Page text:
Human coronaviruses present a substantial global disease burden, causing damage to populations' health, economy, and social well-being. Glycans are one of the main structural components of all microbes and organismic structures, including viruses-playing multiple essential roles in virus infection and immunity. Studying and understanding virus glycans at the nanoscale provide new insights into the diagnosis and treatment of viruses. Glycan nanostructures are considered potential targets for molecular diagnosis, antiviral therapeutics, and the development of vaccines. This review article describes glycan nanostructures (eg, glycoproteins and glycolipids) that exist in cells, subcellular structures, and microbes. We detail the structure, characterization, synthesis, and functions of virus glycans. Furthermore, we describe the glycan nanostructures of different human coronaviruses, such as human coronavirus 229E (HCoV-229E), human coronavirus OC43 (HCoV-OC43), severe acute respiratory syndrome-associated coronavirus (SARS-CoV), human coronavirus NL63 (HCoV-NL63), human coronavirus HKU1 (HCoV-HKU1), the Middle East respiratory syndrome-associated coronavirus (MERS-CoV), and how glycan nanotechnology can be useful to prevent and combat human coronaviruses infections, along with possibilities that are not yet explored.


Subject(s)
Betacoronavirus/chemistry , Nanostructures/analysis , Nanostructures/chemistry , Polysaccharides/analysis , Polysaccharides/chemistry , Humans
7.
J Mol Biol ; 433(4): 166762, 2021 02 19.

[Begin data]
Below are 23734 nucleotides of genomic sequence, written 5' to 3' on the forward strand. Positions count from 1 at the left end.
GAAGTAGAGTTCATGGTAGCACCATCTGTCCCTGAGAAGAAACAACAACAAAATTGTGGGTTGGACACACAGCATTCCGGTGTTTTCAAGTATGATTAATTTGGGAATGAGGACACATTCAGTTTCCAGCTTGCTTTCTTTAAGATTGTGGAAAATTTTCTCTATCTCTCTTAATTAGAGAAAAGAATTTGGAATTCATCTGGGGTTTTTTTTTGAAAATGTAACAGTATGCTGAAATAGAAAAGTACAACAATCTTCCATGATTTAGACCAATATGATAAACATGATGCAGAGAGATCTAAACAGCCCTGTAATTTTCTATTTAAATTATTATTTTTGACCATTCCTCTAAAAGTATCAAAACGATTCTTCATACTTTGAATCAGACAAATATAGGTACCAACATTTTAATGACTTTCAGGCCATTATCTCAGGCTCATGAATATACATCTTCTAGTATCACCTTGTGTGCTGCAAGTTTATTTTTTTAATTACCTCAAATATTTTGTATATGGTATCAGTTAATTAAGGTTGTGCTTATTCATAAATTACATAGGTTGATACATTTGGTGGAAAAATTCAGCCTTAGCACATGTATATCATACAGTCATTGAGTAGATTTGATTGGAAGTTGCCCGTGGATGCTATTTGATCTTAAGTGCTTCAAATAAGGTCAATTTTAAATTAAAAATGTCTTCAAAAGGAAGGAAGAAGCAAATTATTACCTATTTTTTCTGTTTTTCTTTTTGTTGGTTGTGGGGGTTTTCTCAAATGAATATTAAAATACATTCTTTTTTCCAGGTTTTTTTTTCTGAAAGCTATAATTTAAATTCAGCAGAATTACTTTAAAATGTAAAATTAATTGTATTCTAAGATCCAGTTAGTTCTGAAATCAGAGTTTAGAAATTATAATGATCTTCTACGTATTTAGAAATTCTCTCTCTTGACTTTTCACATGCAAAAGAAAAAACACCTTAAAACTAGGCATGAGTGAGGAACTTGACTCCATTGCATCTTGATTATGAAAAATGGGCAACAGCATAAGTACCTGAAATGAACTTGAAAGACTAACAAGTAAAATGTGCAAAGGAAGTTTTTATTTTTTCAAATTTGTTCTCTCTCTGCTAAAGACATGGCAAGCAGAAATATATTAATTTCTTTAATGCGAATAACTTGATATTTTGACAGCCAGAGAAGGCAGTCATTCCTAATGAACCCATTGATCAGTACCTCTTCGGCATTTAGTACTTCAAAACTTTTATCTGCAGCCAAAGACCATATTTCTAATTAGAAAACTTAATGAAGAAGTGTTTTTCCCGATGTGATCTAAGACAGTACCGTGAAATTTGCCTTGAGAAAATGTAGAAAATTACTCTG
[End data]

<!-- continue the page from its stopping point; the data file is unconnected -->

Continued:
Article in English | MEDLINE | ID: covidwho-1386060

ABSTRACT

The severity of SARS-CoV-2 infection is highly variable and yet the molecular basis for this effect remains elusive. One potential contribution are differences in the glycosylation of target human cells, particularly as SARS-CoV-2 has the capacity to bind sialic acid which is a common, and highly variable, terminal modification of glycans. The viral spike glycoprotein (S) of SARS-CoV-2 and the human cellular receptor, angiotensin-converting enzyme 2 (ACE2) are both densely glycosylated. We therefore sought to investigate whether the glycosylation state of ACE2 impacts the interaction with SARS-CoV-2 viral spike. We generated a panel of engineered ACE2 glycoforms which were analyzed by mass spectrometry to reveal the site-specific glycan modifications. We then probed the impact of ACE2 glycosylation on S binding and revealed a subtle sensitivity with hypersialylated or oligomannose-type glycans slightly impeding the interaction. In contrast, deglycosylation of ACE2 did not influence SARS-CoV-2 binding. Overall, ACE2 glycosylation does not significantly influence viral spike binding. We suggest that any role of glycosylation in the pathobiology of SARS-CoV-2 will lie beyond its immediate impact of receptor glycosylation on virus binding.